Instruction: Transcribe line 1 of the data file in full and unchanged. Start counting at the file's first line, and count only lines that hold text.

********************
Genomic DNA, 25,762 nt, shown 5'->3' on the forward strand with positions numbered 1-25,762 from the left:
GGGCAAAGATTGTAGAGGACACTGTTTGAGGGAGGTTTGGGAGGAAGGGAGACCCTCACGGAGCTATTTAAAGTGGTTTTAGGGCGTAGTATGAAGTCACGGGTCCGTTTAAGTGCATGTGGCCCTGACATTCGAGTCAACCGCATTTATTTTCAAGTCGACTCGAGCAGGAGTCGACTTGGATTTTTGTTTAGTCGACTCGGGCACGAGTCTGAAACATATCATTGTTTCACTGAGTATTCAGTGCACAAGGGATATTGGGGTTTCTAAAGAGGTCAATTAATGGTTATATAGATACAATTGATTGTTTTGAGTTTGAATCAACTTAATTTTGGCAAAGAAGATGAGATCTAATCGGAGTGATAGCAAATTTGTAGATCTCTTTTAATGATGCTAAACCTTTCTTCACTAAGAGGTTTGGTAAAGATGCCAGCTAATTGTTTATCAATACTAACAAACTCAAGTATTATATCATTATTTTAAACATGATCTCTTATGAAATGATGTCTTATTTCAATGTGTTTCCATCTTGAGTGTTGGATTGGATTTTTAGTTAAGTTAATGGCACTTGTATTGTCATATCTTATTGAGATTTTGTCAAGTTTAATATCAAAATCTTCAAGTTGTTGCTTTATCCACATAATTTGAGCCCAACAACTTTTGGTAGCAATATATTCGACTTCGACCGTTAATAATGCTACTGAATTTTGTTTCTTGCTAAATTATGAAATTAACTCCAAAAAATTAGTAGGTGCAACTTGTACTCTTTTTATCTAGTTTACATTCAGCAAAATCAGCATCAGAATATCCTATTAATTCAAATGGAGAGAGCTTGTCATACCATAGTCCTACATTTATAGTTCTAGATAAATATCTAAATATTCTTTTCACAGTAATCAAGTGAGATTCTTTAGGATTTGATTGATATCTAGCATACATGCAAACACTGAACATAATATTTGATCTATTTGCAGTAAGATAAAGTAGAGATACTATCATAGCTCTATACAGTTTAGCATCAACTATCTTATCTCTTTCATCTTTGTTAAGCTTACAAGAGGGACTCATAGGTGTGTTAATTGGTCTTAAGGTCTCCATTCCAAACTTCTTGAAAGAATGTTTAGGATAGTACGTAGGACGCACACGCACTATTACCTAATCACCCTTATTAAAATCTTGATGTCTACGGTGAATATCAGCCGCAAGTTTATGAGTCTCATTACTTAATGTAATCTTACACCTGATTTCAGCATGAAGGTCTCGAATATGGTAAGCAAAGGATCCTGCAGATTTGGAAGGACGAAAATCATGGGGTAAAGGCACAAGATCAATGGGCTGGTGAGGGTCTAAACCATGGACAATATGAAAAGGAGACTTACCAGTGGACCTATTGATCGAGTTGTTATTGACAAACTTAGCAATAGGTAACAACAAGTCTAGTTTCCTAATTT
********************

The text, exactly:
Genomic DNA, 25,762 nt, shown 5'->3' on the forward strand with positions numbered 1-25,762 from the left: